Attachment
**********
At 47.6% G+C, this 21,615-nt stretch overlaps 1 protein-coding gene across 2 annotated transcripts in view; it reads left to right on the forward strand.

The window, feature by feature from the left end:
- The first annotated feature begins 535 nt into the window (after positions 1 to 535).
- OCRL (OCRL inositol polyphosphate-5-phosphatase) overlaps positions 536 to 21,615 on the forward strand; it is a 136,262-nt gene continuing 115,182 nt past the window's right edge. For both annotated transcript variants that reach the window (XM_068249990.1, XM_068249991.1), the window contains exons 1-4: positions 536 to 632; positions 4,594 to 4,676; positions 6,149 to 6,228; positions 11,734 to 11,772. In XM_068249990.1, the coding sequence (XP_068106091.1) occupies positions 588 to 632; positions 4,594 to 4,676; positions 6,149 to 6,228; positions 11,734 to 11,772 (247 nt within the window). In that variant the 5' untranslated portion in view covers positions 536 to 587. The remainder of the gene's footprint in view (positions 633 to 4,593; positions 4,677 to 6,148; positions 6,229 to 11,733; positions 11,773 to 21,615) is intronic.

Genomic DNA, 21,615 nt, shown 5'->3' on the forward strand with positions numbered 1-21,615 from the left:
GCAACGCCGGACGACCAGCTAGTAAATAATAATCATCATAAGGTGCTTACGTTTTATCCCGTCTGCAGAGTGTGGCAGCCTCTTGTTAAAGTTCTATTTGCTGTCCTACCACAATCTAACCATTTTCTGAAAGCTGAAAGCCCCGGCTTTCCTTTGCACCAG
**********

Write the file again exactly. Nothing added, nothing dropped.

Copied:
At 47.6% G+C, this 21,615-nt stretch overlaps 1 protein-coding gene across 2 annotated transcripts in view; it reads left to right on the forward strand.

The window, feature by feature from the left end:
- The first annotated feature begins 535 nt into the window (after positions 1 to 535).
- OCRL (OCRL inositol polyphosphate-5-phosphatase) overlaps positions 536 to 21,615 on the forward strand; it is a 136,262-nt gene continuing 115,182 nt past the window's right edge. For both annotated transcript variants that reach the window (XM_068249990.1, XM_068249991.1), the window contains exons 1-4: positions 536 to 632; positions 4,594 to 4,676; positions 6,149 to 6,228; positions 11,734 to 11,772. In XM_068249990.1, the coding sequence (XP_068106091.1) occupies positions 588 to 632; positions 4,594 to 4,676; positions 6,149 to 6,228; positions 11,734 to 11,772 (247 nt within the window). In that variant the 5' untranslated portion in view covers positions 536 to 587. The remainder of the gene's footprint in view (positions 633 to 4,593; positions 4,677 to 6,148; positions 6,229 to 11,733; positions 11,773 to 21,615) is intronic.

Genomic DNA, 21,615 nt, shown 5'->3' on the forward strand with positions numbered 1-21,615 from the left:
GCAACGCCGGACGACCAGCTAGTAAATAATAATCATCATAAGGTGCTTACGTTTTATCCCGTCTGCAGAGTGTGGCAGCCTCTTGTTAAAGTTCTATTTGCTGTCCTACCACAATCTAACCATTTTCTGAAAGCTGAAAGCCCCGGCTTTCCTTTGCACCAG